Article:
“Lena, aren’t you being a bit dramatic?” I asked. “Surely it can’t be that bad.” My friends nodded in agreement, and my family tilted their heads back, seeing for the first time a night sky without the moon. But even as I spoke, a voice in my head snapped, Who’s the straight A’s student here, huh? Not you, Emerson.

In a daze, we got to our feet and picked up the blankets and drinks. We trudged up to the high school, each lost in our thoughts, constructing imaginary worlds that were plagued with tsunamis and rapid climate changes. What Earth would become unless we got the moon back. Once we reached the parking lot, my parents refused to drive home. They seemed to forget that headlights had been invented. My pals didn’t want to walk home in total darkness, either, so we decided to spend the night at the school. The side entrance was miraculously unlocked — the janitor must have been working late — and after herding Sienna and Noelle into the building, we made our way to the teachers’ lounge. After feasting on stale muffins that the janitor hadn’t thrown away, we switched on the flat screen TV. Urgent reports on the missing moon flooded the channels. Four depressing lunar stories later, we all agreed it was time to hit the sack. The twins called dibs on one cream couch; Kiana and Lena shared a second sofa; Seth, Miles, and Tessa flopped onto the carpeted floor; and I curled up on a cushioned chair. I was out the second my head touched the padded armrest.

School was canceled for the rest of the week. I spent most of my time sitting in front of the TV, watching as all of Lena’s terrifying predictions came true: there was snow in Florida, people in Michigan were getting sun burns. Tidal waves were wiping out coastal cities. If we didn’t get our moon back in a week, the world would be destroyed.

One day, a reporter excitedly announced that astronomers had located the moon. The asteroid had, apparently, knocked the moon out of orbit. It was currently caught in Mars’s gravitational pull. NASA was going to send a shuttle to the Red Planet to retrieve it. Using the standard rockets, it would take more than nine moths to fly to Mars and back, but scientists had developed incredibly powerful boosters that could shorten the journey to just over one week. The shuttled, named Luna’s Savior, would be launched the next day.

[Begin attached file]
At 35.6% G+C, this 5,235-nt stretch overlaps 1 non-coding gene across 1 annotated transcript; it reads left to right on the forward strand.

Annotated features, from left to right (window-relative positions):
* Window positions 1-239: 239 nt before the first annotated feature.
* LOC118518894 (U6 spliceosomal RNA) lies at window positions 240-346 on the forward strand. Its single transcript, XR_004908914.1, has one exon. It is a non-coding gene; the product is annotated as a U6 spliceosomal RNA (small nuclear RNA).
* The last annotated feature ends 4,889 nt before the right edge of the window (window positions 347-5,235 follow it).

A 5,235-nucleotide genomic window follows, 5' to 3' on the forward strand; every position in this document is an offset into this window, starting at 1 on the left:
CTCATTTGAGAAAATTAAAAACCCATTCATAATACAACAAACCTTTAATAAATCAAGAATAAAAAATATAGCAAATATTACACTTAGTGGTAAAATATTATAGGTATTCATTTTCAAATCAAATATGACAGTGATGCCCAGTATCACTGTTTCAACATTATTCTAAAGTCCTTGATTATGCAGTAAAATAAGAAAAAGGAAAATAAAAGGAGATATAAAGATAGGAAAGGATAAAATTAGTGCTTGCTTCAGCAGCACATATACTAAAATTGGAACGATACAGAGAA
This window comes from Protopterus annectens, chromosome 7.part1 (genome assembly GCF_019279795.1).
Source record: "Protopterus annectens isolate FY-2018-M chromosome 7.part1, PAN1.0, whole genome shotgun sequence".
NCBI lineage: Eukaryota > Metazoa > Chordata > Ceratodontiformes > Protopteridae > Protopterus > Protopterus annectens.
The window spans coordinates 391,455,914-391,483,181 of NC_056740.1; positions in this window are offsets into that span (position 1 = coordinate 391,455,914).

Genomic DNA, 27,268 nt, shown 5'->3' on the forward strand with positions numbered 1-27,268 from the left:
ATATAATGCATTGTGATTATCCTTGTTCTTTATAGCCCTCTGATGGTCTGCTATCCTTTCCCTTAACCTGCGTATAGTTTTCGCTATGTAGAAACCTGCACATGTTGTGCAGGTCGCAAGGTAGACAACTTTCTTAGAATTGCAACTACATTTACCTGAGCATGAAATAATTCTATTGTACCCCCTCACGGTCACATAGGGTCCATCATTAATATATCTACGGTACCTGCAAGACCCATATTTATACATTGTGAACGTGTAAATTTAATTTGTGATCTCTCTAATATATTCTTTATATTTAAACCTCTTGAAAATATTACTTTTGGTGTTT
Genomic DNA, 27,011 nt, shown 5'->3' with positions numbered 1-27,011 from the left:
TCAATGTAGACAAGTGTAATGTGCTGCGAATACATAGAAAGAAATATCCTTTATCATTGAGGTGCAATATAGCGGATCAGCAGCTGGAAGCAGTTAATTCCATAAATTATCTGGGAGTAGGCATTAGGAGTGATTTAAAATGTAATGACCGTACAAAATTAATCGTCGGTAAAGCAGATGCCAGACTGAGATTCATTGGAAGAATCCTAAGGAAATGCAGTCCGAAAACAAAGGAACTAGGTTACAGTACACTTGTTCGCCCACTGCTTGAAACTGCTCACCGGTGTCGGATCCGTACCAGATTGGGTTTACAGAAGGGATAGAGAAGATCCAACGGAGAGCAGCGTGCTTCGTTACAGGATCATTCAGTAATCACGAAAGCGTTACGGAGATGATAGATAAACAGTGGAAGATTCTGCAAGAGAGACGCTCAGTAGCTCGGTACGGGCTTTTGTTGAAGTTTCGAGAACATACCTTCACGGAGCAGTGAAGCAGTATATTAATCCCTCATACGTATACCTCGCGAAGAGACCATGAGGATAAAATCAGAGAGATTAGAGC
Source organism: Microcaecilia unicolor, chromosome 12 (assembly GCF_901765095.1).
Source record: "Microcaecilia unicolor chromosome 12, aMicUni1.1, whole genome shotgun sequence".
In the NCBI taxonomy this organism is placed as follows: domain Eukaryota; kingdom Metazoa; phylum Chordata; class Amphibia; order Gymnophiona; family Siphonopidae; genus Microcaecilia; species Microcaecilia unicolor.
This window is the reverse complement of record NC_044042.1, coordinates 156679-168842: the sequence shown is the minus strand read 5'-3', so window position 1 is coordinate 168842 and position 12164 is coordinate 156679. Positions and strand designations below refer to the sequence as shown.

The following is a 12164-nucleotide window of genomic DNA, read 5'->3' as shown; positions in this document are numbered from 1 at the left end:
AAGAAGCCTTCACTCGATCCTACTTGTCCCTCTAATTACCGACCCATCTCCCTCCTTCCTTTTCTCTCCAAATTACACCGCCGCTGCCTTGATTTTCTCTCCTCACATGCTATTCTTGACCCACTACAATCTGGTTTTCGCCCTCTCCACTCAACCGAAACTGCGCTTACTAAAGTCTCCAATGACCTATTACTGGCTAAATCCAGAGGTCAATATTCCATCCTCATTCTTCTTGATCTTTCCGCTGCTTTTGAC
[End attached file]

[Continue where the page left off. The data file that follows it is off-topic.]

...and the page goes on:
The next afternoon, I, along with billions of people around the world, looked on as Luna’s Savior took off in a mushroom cloud of smoke. With the help of its super engines, the shuttled pierced the atmosphere in record shattering time. School was canceled again for a week so that students could watch the daily updates on Luna’s Savior. When the shuttle finally reached Mars, my whole family crowded into the den to see the moon being rescued. Sienna crawled into my lap and Noelle squeezed my hand so tightly that my fingers became numb.

“Emerson,” Sienna whispered in my ear, “what if the moon doesn’t come home?”

I kissed her forehead, hugging her with one arm. “It’ll be OK. The moon will come back. Do you believe your big sis?”

Sienna nodded, right as the Missing Moon program started. “The heroic astronauts aboard Luna’s Savior near Mars,” intoned a sharply dressed man on the screen. His image was replaced by live feed from the shuttle. An astronaut, tethered to the ship by a single rope, was seen floating through the void of space. He made swimming motions with his arms, propelling him toward the moon. When he was barely visible, the reported began narrating: “The astronaut hammers a titanium grappling  hook into the surface of the moon. Satisfied with his work, he sojourns back to the shuttle. Once he is safely back inside the ship, it will fly back to Earth, the moon in tow.” He smiled, clearly overjoyed. “This isn’t live feed, folks. Look out your windows.”

Excitement rising inside of me, I sprang up and dashed to the window. It was too much to hope for, I told myself, but I pushed the curtain aside, and my face lit up. There, making the night seem not as dark, was the moon. “Welcome home!” I shouted at the sky. “We’ve missed you.”